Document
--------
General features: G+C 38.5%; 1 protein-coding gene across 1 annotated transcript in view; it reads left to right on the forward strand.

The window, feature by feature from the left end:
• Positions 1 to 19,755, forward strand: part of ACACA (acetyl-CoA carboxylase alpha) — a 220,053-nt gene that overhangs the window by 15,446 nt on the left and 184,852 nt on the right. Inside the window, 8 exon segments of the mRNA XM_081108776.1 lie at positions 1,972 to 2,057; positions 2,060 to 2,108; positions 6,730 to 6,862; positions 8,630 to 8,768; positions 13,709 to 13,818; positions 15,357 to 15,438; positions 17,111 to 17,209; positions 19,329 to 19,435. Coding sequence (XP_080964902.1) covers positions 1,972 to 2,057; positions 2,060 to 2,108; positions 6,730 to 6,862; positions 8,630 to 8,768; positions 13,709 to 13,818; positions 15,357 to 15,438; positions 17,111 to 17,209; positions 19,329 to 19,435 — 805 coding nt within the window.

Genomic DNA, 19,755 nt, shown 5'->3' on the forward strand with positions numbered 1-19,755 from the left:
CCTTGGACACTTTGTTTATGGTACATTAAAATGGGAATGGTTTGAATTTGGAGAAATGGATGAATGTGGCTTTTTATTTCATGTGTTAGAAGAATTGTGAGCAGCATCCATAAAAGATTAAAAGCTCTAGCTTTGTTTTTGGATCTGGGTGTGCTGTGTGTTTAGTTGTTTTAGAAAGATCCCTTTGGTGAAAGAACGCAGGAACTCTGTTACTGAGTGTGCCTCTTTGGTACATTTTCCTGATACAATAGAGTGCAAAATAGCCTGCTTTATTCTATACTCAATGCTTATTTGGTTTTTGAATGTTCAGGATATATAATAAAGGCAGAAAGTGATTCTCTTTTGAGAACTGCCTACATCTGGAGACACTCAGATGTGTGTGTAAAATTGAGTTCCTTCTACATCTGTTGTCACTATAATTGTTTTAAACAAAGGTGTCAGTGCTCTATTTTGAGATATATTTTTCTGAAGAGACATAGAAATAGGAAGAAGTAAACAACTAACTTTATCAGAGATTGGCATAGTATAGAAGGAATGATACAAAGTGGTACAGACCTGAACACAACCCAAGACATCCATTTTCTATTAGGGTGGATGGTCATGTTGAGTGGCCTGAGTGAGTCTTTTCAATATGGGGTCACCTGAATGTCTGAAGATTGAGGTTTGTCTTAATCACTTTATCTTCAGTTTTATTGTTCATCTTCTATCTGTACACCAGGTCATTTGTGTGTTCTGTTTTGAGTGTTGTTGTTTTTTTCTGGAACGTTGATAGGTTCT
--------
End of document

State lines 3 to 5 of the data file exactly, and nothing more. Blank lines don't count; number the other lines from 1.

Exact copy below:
• Positions 1 to 19,755, forward strand: part of ACACA (acetyl-CoA carboxylase alpha) — a 220,053-nt gene that overhangs the window by 15,446 nt on the left and 184,852 nt on the right. Inside the window, 8 exon segments of the mRNA XM_081108776.1 lie at positions 1,972 to 2,057; positions 2,060 to 2,108; positions 6,730 to 6,862; positions 8,630 to 8,768; positions 13,709 to 13,818; positions 15,357 to 15,438; positions 17,111 to 17,209; positions 19,329 to 19,435. Coding sequence (XP_080964902.1) covers positions 1,972 to 2,057; positions 2,060 to 2,108; positions 6,730 to 6,862; positions 8,630 to 8,768; positions 13,709 to 13,818; positions 15,357 to 15,438; positions 17,111 to 17,209; positions 19,329 to 19,435 — 805 coding nt within the window.

Genomic DNA, 19,755 nt, shown 5'->3' on the forward strand with positions numbered 1-19,755 from the left:
CCTTGGACACTTTGTTTATGGTACATTAAAATGGGAATGGTTTGAATTTGGAGAAATGGATGAATGTGGCTTTTTATTTCATGTGTTAGAAGAATTGTGAGCAGCATCCATAAAAGATTAAAAGCTCTAGCTTTGTTTTTGGATCTGGGTGTGCTGTGTGTTTAGTTGTTTTAGAAAGATCCCTTTGGTGAAAGAACGCAGGAACTCTGTTACTGAGTGTGCCTCTTTGGTACATTTTCCTGATACAATAGAGTGCAAAATAGCCTGCTTTATTCTATACTCAATGCTTATTTGGTTTTTGAATGTTCAGGATATATAATAAAGGCAGAAAGTGATTCTCTTTTGAGAACTGCCTACATCTGGAGACACTCAGATGTGTGTGTAAAATTGAGTTCCTTCTACATCTGTTGTCACTATAATTGTTTTAAACAAAGGTGTCAGTGCTCTATTTTGAGATATATTTTTCTGAAGAGACATAGAAATAGGAAGAAGTAAACAACTAACTTTATCAGAGATTGGCATAGTATAGAAGGAATGATACAAAGTGGTACAGACCTGAACACAACCCAAGACATCCATTTTCTATTAGGGTGGATGGTCATGTTGAGTGGCCTGAGTGAGTCTTTTCAATATGGGGTCACCTGAATGTCTGAAGATTGAGGTTTGTCTTAATCACTTTATCTTCAGTTTTATTGTTCATCTTCTATCTGTACACCAGGTCATTTGTGTGTTCTGTTTTGAGTGTTGTTGTTTTTTTCTGGAACGTTGATAGGTTCT